Connecticut’s largest county, Litchfield, is also its least populous. Tucked in the northwest corner of the state, bordering both New York and Massachusetts, Litchfield is fairly rural with lots of farmland and small town centers that look and feel like they were plucked from a Norman Rockwell painting—which they certainly could have been, as Rockwell’s home was not far away in Stockbridge, Mass. 

Connecticut has over 500 miles of dirt roads and you’ll find the majority of them here in Litchfield. In the summer this is an area that city people retreat to, to breathe the fresh air of the outdoors that the county offers with its camping and hiking; taking advantage of the Berkshire Mountains, the Housatonic River, the antique stores and the farmers markets.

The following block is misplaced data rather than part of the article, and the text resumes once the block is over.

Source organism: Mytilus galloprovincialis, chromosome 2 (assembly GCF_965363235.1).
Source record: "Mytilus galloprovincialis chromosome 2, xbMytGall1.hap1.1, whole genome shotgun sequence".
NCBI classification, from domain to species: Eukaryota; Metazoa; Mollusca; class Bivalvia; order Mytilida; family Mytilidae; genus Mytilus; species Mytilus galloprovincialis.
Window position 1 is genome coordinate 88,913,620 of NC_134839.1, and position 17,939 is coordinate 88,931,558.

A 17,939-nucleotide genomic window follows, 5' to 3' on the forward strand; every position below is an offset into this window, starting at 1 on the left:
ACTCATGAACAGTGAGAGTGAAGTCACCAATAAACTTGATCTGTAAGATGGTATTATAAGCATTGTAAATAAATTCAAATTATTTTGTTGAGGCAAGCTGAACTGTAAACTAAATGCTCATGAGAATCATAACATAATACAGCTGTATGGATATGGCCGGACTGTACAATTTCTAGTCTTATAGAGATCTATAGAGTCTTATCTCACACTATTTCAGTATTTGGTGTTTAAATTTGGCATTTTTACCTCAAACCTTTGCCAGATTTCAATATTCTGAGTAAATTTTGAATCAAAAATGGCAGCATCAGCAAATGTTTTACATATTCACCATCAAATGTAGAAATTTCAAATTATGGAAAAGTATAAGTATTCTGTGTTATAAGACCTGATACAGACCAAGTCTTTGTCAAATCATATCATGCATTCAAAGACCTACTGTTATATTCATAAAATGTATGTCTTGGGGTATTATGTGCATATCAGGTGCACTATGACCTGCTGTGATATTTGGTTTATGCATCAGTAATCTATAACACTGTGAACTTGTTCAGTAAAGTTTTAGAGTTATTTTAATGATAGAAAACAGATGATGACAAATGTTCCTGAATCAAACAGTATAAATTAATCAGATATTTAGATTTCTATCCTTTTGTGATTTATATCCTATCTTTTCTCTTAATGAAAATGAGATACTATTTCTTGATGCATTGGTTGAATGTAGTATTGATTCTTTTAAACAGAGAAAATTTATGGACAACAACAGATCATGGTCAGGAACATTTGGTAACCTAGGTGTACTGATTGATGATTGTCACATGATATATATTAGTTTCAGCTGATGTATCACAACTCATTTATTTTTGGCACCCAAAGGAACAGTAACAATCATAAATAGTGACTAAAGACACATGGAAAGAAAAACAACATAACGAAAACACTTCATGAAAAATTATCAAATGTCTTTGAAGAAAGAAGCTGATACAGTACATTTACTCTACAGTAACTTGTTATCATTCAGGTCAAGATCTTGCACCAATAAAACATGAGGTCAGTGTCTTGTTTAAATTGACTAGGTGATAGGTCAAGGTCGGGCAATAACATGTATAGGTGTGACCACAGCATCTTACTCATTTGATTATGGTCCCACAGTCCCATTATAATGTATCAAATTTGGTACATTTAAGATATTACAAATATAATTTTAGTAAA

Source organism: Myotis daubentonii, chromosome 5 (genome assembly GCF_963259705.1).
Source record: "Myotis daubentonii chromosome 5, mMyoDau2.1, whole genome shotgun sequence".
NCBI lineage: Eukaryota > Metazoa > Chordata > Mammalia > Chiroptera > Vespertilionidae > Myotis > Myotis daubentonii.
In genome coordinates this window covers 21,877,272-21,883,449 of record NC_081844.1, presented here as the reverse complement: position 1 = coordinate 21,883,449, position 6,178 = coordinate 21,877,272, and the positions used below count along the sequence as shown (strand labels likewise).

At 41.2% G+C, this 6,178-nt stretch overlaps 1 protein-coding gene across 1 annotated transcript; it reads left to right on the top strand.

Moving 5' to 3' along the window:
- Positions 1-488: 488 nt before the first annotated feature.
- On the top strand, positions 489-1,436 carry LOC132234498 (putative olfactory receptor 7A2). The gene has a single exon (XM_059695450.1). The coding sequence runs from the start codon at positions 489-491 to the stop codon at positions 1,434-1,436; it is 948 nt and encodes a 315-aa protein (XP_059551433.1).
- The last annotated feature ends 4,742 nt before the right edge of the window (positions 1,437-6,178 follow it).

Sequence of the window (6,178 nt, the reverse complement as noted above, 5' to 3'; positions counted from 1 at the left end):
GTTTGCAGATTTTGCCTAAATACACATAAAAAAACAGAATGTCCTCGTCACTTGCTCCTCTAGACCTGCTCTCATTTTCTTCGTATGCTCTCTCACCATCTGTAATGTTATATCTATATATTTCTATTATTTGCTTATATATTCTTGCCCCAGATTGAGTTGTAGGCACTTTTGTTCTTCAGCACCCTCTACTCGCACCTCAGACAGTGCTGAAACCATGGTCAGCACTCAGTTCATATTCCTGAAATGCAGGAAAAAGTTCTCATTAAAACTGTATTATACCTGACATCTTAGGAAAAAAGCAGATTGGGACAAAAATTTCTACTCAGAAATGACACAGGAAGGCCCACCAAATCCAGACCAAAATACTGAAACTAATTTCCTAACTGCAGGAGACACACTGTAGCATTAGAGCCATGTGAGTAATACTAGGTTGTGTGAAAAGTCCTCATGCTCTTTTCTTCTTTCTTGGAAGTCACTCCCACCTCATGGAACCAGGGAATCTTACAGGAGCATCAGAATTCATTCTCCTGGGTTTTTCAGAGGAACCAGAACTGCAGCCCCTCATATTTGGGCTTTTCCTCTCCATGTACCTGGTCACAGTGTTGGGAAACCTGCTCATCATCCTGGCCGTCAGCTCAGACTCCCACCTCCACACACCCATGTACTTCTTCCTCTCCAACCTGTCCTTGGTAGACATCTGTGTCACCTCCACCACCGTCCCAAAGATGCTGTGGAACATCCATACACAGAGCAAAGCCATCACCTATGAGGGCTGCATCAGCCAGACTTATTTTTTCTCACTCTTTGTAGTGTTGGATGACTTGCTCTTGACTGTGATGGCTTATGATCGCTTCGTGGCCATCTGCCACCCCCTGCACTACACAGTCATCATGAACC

In the winter, Litchfield seems more isolated and it becomes apparent why private schools like Kent and Hotchkiss are situated in an area that is so quiet, removed from anything that might distract from their studies. It’s a quiet time of year; the farmers’ fields seem larger and the woods seem deeper without their foliage, and the deer have fewer places to hide.

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Guide to the Northeast Brett Klein lives in Connecticut and works in New York, but prefers small town life and his homestate of Maine. Any chance to get rural is a mental vacation. Follow Klein on Tumblr at The Coast is Clear. His curatorial collection of Americana, rural life, other artists and ephemera can be seen on Tumblr at Tons of Land.